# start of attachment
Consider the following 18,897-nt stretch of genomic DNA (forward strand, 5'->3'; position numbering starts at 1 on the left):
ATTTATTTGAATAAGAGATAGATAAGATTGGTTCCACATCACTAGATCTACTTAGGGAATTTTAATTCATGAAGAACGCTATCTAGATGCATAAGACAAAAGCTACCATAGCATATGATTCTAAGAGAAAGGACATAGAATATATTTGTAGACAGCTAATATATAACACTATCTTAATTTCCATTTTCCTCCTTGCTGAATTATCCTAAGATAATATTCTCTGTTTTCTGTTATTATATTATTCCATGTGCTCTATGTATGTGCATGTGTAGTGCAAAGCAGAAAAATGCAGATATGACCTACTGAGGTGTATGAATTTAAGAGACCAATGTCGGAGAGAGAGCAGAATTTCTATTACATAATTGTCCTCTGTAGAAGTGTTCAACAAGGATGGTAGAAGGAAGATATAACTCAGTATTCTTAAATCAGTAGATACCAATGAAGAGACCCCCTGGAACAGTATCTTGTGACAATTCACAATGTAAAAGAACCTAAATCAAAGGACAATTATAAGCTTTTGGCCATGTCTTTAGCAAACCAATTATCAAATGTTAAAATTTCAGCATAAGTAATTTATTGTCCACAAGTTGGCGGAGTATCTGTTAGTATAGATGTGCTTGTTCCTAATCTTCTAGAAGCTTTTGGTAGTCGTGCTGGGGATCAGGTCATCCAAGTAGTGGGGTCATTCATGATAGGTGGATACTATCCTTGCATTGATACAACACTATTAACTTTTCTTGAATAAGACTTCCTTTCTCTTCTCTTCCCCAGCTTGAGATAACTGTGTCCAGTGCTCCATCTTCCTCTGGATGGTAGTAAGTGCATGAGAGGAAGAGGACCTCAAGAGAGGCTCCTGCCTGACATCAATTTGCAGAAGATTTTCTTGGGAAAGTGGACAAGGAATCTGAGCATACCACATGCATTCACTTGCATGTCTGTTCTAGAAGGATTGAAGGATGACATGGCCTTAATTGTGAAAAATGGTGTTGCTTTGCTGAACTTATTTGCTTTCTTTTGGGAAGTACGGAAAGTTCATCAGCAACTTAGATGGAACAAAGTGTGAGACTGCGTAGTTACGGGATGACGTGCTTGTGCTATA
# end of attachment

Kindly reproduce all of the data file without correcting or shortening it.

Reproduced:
Consider the following 18,897-nt stretch of genomic DNA (forward strand, 5'->3'; position numbering starts at 1 on the left):
ATTTATTTGAATAAGAGATAGATAAGATTGGTTCCACATCACTAGATCTACTTAGGGAATTTTAATTCATGAAGAACGCTATCTAGATGCATAAGACAAAAGCTACCATAGCATATGATTCTAAGAGAAAGGACATAGAATATATTTGTAGACAGCTAATATATAACACTATCTTAATTTCCATTTTCCTCCTTGCTGAATTATCCTAAGATAATATTCTCTGTTTTCTGTTATTATATTATTCCATGTGCTCTATGTATGTGCATGTGTAGTGCAAAGCAGAAAAATGCAGATATGACCTACTGAGGTGTATGAATTTAAGAGACCAATGTCGGAGAGAGAGCAGAATTTCTATTACATAATTGTCCTCTGTAGAAGTGTTCAACAAGGATGGTAGAAGGAAGATATAACTCAGTATTCTTAAATCAGTAGATACCAATGAAGAGACCCCCTGGAACAGTATCTTGTGACAATTCACAATGTAAAAGAACCTAAATCAAAGGACAATTATAAGCTTTTGGCCATGTCTTTAGCAAACCAATTATCAAATGTTAAAATTTCAGCATAAGTAATTTATTGTCCACAAGTTGGCGGAGTATCTGTTAGTATAGATGTGCTTGTTCCTAATCTTCTAGAAGCTTTTGGTAGTCGTGCTGGGGATCAGGTCATCCAAGTAGTGGGGTCATTCATGATAGGTGGATACTATCCTTGCATTGATACAACACTATTAACTTTTCTTGAATAAGACTTCCTTTCTCTTCTCTTCCCCAGCTTGAGATAACTGTGTCCAGTGCTCCATCTTCCTCTGGATGGTAGTAAGTGCATGAGAGGAAGAGGACCTCAAGAGAGGCTCCTGCCTGACATCAATTTGCAGAAGATTTTCTTGGGAAAGTGGACAAGGAATCTGAGCATACCACATGCATTCACTTGCATGTCTGTTCTAGAAGGATTGAAGGATGACATGGCCTTAATTGTGAAAAATGGTGTTGCTTTGCTGAACTTATTTGCTTTCTTTTGGGAAGTACGGAAAGTTCATCAGCAACTTAGATGGAACAAAGTGTGAGACTGCGTAGTTACGGGATGACGTGCTTGTGCTATA